Stephen Fry’s “Making History” is what happens when you go back to eliminate Hitler, Stephen King’s “11/22/63” (about saving JFK), and Ben Elton’s “Time and Time Again” (about averting the assassination that led to World War I).
Getting trapped leaves our heroes stuck in the past, and they now have to find how to get to their present in the future, or wait for someone to rescue them. If they can’t, they have to choose between living a quiet life and trying not to interfere with the past, or using their future knowledge to make the past better.
Or they might discover that they’re in a situation and can’t change anything even if they wanted to. An example can be found in Books 2 and 3 (“The Restaurant At The End Of The Universe” — for the trapped part — and “Life, the Universe and Everything”, for the chancy rescue part) of Douglas Adam’s “The Hitchhiker’s Guide to the Galaxy”. Isaac Asimov’s “The End of Eternity” is about being unable to change anything.
Taking from the multiple worlds theory view of quantum mechanics, some stories presage a visit to the past and changes made there, creating an alternate timeline where the future will have changed, for better or worse, due to their intervention and they might not even be able to return there. (Asimov’s Norby series deals with this as well as Eric Flint’s “1632”, and its sequels by other writers too.)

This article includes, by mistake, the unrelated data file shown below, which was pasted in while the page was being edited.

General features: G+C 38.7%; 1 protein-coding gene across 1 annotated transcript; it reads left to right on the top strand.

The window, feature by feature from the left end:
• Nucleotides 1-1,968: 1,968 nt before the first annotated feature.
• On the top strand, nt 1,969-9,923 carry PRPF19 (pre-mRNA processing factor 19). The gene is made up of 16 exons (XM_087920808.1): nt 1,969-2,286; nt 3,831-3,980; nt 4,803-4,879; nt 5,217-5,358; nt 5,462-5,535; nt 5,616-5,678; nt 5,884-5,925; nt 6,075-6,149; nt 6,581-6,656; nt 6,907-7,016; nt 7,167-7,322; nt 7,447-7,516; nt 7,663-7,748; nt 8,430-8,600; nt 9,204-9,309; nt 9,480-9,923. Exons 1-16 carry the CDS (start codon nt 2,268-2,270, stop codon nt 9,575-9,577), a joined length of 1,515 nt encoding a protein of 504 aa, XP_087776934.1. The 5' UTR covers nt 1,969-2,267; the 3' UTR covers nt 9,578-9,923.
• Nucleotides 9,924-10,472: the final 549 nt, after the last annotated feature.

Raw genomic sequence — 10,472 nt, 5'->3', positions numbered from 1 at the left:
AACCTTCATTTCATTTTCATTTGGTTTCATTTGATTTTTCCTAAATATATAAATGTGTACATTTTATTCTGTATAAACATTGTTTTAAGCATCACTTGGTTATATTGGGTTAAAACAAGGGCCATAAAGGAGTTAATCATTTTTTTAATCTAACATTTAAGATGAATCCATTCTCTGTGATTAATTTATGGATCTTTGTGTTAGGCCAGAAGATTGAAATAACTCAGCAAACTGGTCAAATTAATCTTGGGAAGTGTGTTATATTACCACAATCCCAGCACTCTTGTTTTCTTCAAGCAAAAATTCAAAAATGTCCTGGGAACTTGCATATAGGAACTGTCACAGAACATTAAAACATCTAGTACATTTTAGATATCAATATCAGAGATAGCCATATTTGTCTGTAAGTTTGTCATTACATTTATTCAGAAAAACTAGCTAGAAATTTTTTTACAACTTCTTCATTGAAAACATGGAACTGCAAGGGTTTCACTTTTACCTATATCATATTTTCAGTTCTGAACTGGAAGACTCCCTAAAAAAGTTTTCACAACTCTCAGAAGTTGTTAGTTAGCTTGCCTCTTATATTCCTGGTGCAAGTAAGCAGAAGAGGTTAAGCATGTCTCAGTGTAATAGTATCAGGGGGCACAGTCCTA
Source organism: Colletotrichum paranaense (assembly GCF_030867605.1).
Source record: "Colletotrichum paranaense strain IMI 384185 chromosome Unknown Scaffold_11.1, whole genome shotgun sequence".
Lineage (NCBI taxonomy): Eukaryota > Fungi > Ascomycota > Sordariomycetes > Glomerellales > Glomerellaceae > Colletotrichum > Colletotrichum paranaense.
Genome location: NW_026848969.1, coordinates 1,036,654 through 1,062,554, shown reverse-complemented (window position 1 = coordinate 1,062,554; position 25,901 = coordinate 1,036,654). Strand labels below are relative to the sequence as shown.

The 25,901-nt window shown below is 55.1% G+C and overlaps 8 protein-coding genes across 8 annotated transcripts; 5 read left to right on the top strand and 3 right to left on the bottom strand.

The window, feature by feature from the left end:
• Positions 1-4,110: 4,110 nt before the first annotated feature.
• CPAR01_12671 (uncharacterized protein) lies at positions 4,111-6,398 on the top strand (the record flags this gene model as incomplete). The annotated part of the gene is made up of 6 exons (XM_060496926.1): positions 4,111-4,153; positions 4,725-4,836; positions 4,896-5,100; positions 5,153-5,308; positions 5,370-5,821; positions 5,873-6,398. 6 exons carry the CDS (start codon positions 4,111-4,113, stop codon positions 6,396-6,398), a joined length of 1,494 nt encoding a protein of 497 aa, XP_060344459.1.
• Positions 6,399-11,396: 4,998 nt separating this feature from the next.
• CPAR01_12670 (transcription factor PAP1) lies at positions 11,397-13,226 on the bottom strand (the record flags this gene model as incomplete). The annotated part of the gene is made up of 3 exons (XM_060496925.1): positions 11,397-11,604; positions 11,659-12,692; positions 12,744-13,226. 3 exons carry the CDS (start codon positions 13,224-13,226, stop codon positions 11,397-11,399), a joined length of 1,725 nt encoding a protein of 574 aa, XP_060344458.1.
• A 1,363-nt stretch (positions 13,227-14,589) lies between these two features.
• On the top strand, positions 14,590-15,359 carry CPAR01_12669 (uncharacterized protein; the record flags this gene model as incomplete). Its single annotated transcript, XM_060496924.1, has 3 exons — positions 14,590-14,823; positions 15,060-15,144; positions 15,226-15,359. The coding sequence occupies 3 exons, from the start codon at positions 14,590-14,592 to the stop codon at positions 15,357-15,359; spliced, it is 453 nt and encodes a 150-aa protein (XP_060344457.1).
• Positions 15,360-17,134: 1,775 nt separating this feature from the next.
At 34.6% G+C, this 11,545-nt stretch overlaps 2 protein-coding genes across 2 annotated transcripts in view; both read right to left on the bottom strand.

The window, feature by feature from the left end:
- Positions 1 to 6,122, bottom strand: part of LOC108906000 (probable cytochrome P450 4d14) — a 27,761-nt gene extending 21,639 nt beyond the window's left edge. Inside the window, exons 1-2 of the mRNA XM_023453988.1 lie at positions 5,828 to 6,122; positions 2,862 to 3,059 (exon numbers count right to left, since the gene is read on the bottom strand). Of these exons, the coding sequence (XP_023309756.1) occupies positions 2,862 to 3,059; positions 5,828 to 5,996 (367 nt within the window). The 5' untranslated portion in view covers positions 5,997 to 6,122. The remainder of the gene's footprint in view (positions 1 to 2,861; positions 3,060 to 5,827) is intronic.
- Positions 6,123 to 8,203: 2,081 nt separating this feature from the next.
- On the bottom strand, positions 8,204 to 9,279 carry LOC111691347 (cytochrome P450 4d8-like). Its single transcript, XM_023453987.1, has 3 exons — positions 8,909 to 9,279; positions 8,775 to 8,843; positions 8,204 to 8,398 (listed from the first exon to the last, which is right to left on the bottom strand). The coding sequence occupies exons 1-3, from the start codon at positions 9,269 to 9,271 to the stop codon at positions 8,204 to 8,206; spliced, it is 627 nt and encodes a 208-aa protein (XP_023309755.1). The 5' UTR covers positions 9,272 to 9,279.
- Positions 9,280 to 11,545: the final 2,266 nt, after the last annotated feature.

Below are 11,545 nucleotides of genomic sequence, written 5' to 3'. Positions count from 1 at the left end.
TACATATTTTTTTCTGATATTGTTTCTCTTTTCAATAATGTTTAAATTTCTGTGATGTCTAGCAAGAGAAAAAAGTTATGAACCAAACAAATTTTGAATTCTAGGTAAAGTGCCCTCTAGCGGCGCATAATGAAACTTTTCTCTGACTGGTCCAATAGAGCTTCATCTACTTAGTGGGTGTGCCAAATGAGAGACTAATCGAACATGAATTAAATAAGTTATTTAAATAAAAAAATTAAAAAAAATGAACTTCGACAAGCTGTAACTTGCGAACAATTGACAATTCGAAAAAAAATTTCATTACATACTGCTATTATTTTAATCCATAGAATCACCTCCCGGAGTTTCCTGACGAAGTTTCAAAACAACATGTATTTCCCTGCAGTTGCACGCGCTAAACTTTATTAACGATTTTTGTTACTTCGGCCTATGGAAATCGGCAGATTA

Then there are the ones about organisations that patrol time and prevent changes which could affect the past/present/future, or threaten causality, space-time, or existence. Poul Anderson’s “Time Patrol” series is among the best.
The temporal paradox element focuses on time travel so affecting causality that it may lead to the time travellers not being able to make the trip at all, and this could lead to the end of time/the world, or their own existence, at the least.
If all this leaves you confused, don’t doubt yourself. It’s now time for one most essential feature of time travel stories left to be revealed — the mind games it entails. Our minds are so attuned to the unidirectional, unispeed movement of time, that the paradoxes and mess of causality that permeate and define it, leaves many struggling to grasp the leaps in logic demanded.
If you still are interested, begin with the anthologies by Mike Ashley for the Mammoth Book and British Library Science Classics series, or for Kindle readers, the Wildside Press Megapacks of time travel stories (four at the last count) for the shorter version, and a whole galaxy of the longer form. Indian examples are virtually absent, with just Shovon Chowdhury’s “The Competent Authority” or Trisha Das’ “Kama’s Last Sutra” qualifying.
(Vikas Datta can be contacted at email@example.com)